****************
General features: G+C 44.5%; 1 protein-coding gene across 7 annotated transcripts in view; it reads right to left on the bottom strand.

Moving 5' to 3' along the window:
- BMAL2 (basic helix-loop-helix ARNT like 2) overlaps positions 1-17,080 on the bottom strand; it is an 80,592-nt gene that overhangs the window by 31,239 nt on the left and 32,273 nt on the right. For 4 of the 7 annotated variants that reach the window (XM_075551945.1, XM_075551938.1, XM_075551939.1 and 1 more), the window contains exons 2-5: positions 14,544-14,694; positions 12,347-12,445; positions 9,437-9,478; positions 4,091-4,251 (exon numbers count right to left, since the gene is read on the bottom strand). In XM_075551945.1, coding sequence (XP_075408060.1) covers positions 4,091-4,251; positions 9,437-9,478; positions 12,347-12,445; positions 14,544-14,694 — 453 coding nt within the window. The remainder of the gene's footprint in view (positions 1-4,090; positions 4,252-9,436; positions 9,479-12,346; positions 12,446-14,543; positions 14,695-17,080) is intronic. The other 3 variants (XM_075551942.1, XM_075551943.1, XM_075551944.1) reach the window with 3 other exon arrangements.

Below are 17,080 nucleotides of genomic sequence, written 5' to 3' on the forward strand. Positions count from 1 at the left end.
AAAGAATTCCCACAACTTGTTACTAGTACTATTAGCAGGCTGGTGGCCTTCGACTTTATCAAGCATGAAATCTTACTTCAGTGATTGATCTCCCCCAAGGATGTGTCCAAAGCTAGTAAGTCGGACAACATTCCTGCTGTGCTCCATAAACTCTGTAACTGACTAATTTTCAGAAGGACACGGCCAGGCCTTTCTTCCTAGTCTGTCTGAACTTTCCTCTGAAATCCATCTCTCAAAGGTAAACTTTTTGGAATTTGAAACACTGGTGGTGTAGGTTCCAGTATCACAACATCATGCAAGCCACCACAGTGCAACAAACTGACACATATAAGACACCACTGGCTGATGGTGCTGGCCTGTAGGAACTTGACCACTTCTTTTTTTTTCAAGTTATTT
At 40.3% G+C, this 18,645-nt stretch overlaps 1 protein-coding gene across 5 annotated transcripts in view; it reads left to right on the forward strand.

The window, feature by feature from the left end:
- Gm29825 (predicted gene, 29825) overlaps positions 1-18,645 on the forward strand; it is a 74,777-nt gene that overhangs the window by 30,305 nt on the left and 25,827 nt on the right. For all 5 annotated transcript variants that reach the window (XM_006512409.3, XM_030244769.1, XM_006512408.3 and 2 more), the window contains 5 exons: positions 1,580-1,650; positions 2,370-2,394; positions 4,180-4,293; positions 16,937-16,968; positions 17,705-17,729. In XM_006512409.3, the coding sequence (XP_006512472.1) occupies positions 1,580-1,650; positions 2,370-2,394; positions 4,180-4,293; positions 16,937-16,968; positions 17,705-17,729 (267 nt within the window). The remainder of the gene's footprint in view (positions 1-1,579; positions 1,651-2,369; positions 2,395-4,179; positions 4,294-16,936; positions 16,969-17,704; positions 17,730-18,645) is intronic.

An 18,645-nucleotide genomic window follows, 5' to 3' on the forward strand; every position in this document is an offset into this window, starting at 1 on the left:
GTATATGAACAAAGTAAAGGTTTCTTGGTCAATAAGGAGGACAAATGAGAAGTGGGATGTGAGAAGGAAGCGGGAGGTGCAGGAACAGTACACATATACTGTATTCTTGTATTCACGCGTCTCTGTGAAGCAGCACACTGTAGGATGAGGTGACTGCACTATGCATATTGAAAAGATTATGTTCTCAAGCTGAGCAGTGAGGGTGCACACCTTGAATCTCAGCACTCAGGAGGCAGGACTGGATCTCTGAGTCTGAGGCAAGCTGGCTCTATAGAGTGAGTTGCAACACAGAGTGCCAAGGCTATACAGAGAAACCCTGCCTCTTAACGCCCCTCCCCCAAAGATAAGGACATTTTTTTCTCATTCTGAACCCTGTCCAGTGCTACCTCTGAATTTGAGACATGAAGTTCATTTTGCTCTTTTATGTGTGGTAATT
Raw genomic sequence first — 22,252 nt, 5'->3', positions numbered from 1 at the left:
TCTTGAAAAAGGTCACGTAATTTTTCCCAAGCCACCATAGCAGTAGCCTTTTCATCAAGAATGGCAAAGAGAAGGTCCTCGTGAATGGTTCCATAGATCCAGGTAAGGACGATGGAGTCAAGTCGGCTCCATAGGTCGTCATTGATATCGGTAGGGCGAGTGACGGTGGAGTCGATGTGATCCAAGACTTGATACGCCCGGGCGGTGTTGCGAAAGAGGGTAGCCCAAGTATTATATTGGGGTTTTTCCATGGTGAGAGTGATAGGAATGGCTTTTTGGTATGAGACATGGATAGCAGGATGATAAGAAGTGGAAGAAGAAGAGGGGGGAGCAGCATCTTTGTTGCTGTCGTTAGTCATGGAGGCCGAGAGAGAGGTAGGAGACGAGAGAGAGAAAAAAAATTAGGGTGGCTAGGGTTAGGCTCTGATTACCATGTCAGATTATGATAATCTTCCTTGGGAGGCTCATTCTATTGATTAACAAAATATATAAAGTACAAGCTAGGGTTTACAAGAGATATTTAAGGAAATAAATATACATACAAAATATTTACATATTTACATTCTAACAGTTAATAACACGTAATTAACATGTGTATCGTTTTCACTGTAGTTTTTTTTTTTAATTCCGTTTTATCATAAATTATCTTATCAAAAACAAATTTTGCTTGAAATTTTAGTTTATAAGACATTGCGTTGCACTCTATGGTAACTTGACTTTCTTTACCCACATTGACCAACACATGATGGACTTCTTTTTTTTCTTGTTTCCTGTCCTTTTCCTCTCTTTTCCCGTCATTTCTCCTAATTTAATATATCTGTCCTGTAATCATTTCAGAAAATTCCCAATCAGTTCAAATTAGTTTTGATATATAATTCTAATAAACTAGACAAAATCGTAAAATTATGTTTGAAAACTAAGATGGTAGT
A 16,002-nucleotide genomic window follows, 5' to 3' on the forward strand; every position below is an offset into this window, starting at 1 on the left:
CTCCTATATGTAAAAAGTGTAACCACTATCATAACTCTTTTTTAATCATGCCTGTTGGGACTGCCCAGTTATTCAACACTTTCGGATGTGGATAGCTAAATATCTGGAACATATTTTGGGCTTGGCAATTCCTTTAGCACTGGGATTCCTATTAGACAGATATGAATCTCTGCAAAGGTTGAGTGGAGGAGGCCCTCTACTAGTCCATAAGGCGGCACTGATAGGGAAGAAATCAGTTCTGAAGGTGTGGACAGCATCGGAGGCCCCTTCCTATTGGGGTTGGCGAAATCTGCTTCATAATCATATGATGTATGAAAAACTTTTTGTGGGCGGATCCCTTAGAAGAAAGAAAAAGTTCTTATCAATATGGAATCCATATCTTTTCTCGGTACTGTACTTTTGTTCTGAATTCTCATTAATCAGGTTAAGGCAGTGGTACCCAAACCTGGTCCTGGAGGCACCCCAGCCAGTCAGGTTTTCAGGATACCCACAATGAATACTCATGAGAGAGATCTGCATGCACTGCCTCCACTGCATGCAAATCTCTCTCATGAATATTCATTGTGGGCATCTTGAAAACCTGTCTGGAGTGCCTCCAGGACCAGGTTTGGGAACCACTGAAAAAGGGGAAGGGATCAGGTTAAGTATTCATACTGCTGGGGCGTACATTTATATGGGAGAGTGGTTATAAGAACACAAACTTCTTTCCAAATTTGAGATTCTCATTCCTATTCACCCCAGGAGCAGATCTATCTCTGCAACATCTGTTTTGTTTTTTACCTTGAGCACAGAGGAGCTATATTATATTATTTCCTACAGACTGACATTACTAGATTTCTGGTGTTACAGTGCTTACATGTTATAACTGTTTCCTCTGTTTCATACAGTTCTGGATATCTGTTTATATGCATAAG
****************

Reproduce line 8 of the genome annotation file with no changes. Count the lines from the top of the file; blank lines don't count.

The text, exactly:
- Gm29825 (predicted gene, 29825) overlaps positions 1-18,645 on the forward strand; it is a 74,777-nt gene that overhangs the window by 30,305 nt on the left and 25,827 nt on the right. For all 5 annotated transcript variants that reach the window (XM_006512409.3, XM_030244769.1, XM_006512408.3 and 2 more), the window contains 5 exons: positions 1,580-1,650; positions 2,370-2,394; positions 4,180-4,293; positions 16,937-16,968; positions 17,705-17,729. In XM_006512409.3, the coding sequence (XP_006512472.1) occupies positions 1,580-1,650; positions 2,370-2,394; positions 4,180-4,293; positions 16,937-16,968; positions 17,705-17,729 (267 nt within the window). The remainder of the gene's footprint in view (positions 1-1,579; positions 1,651-2,369; positions 2,395-4,179; positions 4,294-16,936; positions 16,969-17,704; positions 17,730-18,645) is intronic.